Google has been dabbling in mobile VR for a few years now, and Google Cardboard headsets can be bought for just a few dirhams. Or you could whip one up for free using the reference design. Google is taking its VR game a notch higher with the Daydream platform, which will also nibble at desktop-grade offerings from Oculus and HTC. And unlike the mostly plastic Samsung Gear VR headset, the Daydream VR comes in a selection of coloured fabrics — Google apparently spent time with fashion designers for this one. The headset is also glasses friendly, and claims to have a highly-accurate head-tracking sensor. You also get a wireless controller, which can be stored in the Daydream’s frame. The rest remains the same — drop in the phone in the front slot, strap on the headset, and step into a virtual world.
At launch, Daydream VR will come with an exclusive Harry Potter game. Google has also announced that around 50 partners will support Daydream VR, including Netflix. And of course, its own apps such as YouTube, Play Movies, Photos and Street View will be VR-compatible. Currently the headset will work only with Pixel phones, but Google is open to other manufacturers jumping on the bandwagon. Daydream VR will cost you $79 and will be available in crimson, grey or white colour options from next month.
Amazon had a surprise hit with its Echo speakers and the Alexa voice assistant. Though it will now be up against Google and its take on what a smart wireless speaker should do. Google Home, which looks a bit like a water jug, comes baked in with Google Assistant, so you can talk to it, ask questions or set appointments that are automatically synced to Google Calendar and your phone. You can also create a mesh network of these speakers, placing one in each room of your house, and get them to play the same track around the house. Google claims the sound quality will amaze, despite the device having just one active speaker and two passive radiators.
Another interesting feature is that you can hook it up wirelessly with a Chromecast or any Google Cast-enabled device — so for example, you can tell Google Home to pull out your favourite videos off YouTube and then play them to the TV via the plugged-in Chromecast. Speaking of which, you can stream music from YouTube or third-party services. Google says the list of supported partners will only grow in the coming months. And to get you started, at least in the US, the company is throwing in six months of free access to YouTube Red.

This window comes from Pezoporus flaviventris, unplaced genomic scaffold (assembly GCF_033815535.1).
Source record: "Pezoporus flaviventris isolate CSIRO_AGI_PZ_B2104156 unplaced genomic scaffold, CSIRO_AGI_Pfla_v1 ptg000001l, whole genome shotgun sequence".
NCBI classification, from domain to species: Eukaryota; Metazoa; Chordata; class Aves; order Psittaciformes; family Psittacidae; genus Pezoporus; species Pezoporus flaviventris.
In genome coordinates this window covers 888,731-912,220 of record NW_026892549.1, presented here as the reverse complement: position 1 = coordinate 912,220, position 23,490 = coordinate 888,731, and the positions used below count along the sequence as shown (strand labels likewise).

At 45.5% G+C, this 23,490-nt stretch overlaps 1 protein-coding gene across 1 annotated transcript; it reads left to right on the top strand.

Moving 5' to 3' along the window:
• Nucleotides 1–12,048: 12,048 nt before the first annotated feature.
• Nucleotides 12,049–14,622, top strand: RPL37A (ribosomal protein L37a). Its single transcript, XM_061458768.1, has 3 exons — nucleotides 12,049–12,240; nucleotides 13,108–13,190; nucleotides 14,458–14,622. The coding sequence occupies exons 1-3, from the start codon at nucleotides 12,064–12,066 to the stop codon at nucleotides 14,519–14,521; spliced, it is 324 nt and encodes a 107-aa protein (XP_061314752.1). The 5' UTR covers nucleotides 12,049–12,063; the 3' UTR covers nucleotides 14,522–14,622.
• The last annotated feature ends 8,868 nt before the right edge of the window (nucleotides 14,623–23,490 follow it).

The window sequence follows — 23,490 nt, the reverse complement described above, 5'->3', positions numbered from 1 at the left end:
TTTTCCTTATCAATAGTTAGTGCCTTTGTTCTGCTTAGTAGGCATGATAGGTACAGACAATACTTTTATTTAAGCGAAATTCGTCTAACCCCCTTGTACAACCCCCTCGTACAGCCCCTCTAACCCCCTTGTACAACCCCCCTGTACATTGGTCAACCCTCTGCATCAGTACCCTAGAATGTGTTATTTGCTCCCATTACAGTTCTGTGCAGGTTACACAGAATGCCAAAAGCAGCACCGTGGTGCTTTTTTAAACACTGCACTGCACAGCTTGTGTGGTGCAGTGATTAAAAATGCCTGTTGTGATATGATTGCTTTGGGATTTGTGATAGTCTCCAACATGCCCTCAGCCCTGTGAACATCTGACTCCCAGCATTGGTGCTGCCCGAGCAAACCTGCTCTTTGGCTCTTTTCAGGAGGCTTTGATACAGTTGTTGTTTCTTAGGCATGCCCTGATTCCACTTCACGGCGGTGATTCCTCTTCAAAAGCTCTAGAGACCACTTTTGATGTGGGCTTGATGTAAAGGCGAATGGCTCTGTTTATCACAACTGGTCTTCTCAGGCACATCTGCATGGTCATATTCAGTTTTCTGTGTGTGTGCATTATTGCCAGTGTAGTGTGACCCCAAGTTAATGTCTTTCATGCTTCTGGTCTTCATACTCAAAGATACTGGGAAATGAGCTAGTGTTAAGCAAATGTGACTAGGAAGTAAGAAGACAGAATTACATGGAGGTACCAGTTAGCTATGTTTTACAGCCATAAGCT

The smart speaker is priced at $129 and will start shipping from November 4. You can also buy additional colourful panels to customise the bottom half of it.
The third version of Chromecast is here, and this time Google has made it 1.8 times faster than the previous one. That extra processing speed is put to good use for rendering HDR content and Dolby Vision. And yes, Chromecast now supports 4K content, though you will need a good broadband connection to pipe in streams at that resolution. You’ll also need a 4K TV. This means the Ultra remains a niche device for now. Google will continue selling the cheaper version that should suffice most cases.
Visually, the Ultra retains the hockey puck look of the previous model, but comes with a subtle “G” logo imprinted on it. It is priced at $69 and will be available next month.
Google Wi-Fi router
Last year, Google had tested the waters with the OnHub router. And this year, it is plunging into the home networking market with the Google WiFi router. The neat thing about it – apart from looking good and unlike standard routers with pokey antennas – is that you can seamlessly add more of them to form a mesh network and cover the entire house. In fact, Google wants you to do just that — it will sell a pack of three routers for $299 while buying just one will cost you $129. The routers can be controlled via a smartphone app, where you can also manage users or restrict access. The Google Wi-Fi router will start shipping in December.